Functions: Regulates the blood of the Liver Channel, soothes the liver, and improves vision.
1. Preparation: Sit or stand, relax, look straight ahead, and expel any distracting thoughts.
2. Moving the Eyeballs in an Infinity Pattern. Move the eyeballs and imagine that there is a flow of Qi inside their orbits. Start the eye movements from slightly above the inner corner (the acupuncture point Jingming (U.B. 1)) of the left eye. Move the eyeballs along the
upper side left orbit toward the outer corner (canthus) and then, along the lower side of the left orbit to the point Jingming (U.B. 1) of the right eye. Continue by moving the eyeballs along the upper side of the right orbit to the right outer corner (canthus), then along the lower side of the right orbit back to left Jingming (U.B. 1). In other words, move the eyes in a figure-eight pattern. Do the exercise 8 times. Then repeat for another 8 times in the opposite direc- tion starting from the right Jingming (U.B. 1). Breathe natural- ly during the exercise. Direct the flow of Qi by will and allow the mind to follow the movement of Qi.
3. Pressing the Eyes to Guide Qi. Use the thumbs to press the internal upper corners of the orbits and concentrate on this location. Press backward on the orbits while inhaling then gently press the eyeballs while exhaling so that a distending sensation in the eyes is produced. Do this 8 times (Fig. 13).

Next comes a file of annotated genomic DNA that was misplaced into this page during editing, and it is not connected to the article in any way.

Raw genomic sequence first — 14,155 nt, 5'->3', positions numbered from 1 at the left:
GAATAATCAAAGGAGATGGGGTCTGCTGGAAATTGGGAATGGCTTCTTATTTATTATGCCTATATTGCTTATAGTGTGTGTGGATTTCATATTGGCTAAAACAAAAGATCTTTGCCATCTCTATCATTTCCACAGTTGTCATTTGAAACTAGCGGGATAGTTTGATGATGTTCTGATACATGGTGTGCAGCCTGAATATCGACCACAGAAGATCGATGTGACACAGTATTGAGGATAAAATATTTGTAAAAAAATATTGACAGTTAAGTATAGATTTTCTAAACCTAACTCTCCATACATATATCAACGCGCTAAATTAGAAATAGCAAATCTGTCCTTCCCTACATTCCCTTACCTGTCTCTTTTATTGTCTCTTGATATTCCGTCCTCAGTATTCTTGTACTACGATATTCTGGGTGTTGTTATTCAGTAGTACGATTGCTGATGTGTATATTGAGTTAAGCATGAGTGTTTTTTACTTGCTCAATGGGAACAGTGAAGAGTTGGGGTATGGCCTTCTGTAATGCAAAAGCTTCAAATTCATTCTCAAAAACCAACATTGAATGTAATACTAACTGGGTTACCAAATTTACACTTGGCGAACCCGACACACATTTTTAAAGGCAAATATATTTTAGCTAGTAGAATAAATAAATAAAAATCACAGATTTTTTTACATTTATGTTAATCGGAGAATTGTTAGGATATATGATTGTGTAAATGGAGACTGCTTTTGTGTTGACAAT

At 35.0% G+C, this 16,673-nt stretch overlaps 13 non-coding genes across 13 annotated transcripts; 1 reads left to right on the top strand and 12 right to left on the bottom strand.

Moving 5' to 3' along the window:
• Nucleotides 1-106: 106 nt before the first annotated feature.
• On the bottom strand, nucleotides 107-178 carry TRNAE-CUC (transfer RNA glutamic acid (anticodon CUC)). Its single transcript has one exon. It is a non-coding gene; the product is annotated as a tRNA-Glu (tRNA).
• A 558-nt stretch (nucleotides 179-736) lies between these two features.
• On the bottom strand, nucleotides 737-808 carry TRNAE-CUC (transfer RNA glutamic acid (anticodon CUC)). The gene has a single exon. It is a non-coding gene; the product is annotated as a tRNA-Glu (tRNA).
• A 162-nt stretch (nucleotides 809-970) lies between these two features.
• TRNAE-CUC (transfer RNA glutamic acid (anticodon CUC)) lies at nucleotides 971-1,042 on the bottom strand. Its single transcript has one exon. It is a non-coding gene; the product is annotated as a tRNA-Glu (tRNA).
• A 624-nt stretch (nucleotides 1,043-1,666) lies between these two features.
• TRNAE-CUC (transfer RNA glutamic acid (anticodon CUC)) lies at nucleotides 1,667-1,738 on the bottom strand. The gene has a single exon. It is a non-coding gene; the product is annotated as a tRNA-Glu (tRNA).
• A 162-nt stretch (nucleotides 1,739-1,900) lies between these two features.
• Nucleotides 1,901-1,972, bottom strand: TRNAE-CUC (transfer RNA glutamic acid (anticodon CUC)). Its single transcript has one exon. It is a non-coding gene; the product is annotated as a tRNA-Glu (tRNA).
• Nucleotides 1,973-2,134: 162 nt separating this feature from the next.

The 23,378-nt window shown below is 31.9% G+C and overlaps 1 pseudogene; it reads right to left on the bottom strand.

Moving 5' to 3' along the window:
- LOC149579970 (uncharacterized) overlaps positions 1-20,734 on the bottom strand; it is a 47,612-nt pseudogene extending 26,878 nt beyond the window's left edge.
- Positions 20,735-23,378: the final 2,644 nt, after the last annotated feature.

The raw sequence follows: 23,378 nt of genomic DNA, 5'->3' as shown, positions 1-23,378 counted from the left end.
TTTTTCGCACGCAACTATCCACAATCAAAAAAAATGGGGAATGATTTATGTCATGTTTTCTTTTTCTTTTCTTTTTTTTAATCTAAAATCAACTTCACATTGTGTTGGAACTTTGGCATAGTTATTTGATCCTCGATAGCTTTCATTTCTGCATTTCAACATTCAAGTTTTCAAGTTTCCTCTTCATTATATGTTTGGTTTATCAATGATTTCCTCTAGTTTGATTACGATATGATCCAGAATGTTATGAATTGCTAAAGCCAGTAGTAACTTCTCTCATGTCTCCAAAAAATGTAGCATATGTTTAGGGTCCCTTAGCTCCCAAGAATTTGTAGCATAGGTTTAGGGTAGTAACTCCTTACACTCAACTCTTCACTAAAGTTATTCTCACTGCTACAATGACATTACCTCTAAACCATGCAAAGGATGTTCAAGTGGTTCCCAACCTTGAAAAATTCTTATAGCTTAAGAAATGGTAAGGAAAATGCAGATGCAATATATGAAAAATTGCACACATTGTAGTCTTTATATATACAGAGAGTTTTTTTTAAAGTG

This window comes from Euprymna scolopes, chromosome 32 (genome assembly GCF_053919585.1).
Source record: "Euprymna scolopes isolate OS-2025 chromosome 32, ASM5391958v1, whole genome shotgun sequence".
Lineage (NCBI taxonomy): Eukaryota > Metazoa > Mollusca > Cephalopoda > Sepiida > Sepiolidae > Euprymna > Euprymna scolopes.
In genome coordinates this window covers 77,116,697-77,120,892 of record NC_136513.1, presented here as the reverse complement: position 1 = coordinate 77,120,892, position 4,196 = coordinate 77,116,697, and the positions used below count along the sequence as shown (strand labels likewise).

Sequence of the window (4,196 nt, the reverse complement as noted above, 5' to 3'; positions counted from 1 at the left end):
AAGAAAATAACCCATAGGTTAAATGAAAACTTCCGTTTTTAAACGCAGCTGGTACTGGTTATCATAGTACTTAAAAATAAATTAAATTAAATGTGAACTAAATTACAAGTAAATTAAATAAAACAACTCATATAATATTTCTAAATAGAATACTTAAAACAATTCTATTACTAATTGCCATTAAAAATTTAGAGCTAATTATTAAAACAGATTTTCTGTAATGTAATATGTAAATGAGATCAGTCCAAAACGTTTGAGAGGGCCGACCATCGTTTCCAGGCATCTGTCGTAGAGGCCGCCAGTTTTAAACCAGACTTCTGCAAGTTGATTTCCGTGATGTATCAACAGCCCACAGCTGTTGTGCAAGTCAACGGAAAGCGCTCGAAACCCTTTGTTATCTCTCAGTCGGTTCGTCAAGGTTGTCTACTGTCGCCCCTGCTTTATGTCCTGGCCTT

4. Bathing the Eyes. Close the eyes slightly. Rub the flats of the four fingers together until they are warm, and then rub the eyes from the inner corners to the outer corners 24 times (Fig. 14). Use natural respiration and focus the attention under the hands.
This exercise is practiced to keep the eyes healthy as well as to prevent and cure near- and far-sightedness and astigmatism in adoles- cence. It also functions to regulate blood and Qi circulation in the Liver Channel in order to soothe the liver and improve eyesight. Better results can be obtained when it is done in combination with the exercise Soothing the Liver to Improve the Acuity of Vision. Eye Exercise can also be practiced for dizziness, discomfort of the eye, eye congestion, swelling, pain, and fatigue of the eye muscles in older people. At completion of the exercise, one should close the eyes slightly and rest for a moment.
Points for Attention
Practice the exercise 1–4 times a day. To relieve eye strain caused by reading or writing, practice methods 1 and 3 to allay eye fatigue and protect eyesight. Do not read in dim light and wear proper spectacles. Pay attention to eye hygiene and avoid eye fatigue.
Reference: Qigong for Treating Common Ailments: The Essential Guide to Self Healing by Xu Xiangcai p. 25-26